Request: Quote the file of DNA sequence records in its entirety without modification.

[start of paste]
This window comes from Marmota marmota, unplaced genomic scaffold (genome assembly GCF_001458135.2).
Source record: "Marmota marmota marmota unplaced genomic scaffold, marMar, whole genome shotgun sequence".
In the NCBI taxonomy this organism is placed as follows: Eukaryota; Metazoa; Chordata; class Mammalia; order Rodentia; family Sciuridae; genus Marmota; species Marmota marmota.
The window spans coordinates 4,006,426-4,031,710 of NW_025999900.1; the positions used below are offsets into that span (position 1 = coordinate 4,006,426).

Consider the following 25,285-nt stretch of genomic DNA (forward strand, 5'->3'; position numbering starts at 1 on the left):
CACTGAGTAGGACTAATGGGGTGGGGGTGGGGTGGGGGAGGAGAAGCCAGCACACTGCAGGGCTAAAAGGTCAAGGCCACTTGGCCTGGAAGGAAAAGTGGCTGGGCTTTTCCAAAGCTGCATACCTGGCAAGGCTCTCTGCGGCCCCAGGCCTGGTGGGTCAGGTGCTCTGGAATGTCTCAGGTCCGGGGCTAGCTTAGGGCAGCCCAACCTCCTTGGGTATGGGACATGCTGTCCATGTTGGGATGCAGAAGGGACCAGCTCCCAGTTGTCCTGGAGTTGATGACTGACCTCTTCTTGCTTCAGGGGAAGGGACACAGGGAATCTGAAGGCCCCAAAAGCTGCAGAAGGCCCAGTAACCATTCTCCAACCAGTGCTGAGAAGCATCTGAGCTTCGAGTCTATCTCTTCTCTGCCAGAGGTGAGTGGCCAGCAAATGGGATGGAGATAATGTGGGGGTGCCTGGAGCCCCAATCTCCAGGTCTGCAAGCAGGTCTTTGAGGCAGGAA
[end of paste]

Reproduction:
This window comes from Marmota marmota, unplaced genomic scaffold (genome assembly GCF_001458135.2).
Source record: "Marmota marmota marmota unplaced genomic scaffold, marMar, whole genome shotgun sequence".
In the NCBI taxonomy this organism is placed as follows: Eukaryota; Metazoa; Chordata; class Mammalia; order Rodentia; family Sciuridae; genus Marmota; species Marmota marmota.
The window spans coordinates 4,006,426-4,031,710 of NW_025999900.1; the positions used below are offsets into that span (position 1 = coordinate 4,006,426).

Consider the following 25,285-nt stretch of genomic DNA (forward strand, 5'->3'; position numbering starts at 1 on the left):
CACTGAGTAGGACTAATGGGGTGGGGGTGGGGTGGGGGAGGAGAAGCCAGCACACTGCAGGGCTAAAAGGTCAAGGCCACTTGGCCTGGAAGGAAAAGTGGCTGGGCTTTTCCAAAGCTGCATACCTGGCAAGGCTCTCTGCGGCCCCAGGCCTGGTGGGTCAGGTGCTCTGGAATGTCTCAGGTCCGGGGCTAGCTTAGGGCAGCCCAACCTCCTTGGGTATGGGACATGCTGTCCATGTTGGGATGCAGAAGGGACCAGCTCCCAGTTGTCCTGGAGTTGATGACTGACCTCTTCTTGCTTCAGGGGAAGGGACACAGGGAATCTGAAGGCCCCAAAAGCTGCAGAAGGCCCAGTAACCATTCTCCAACCAGTGCTGAGAAGCATCTGAGCTTCGAGTCTATCTCTTCTCTGCCAGAGGTGAGTGGCCAGCAAATGGGATGGAGATAATGTGGGGGTGCCTGGAGCCCCAATCTCCAGGTCTGCAAGCAGGTCTTTGAGGCAGGAA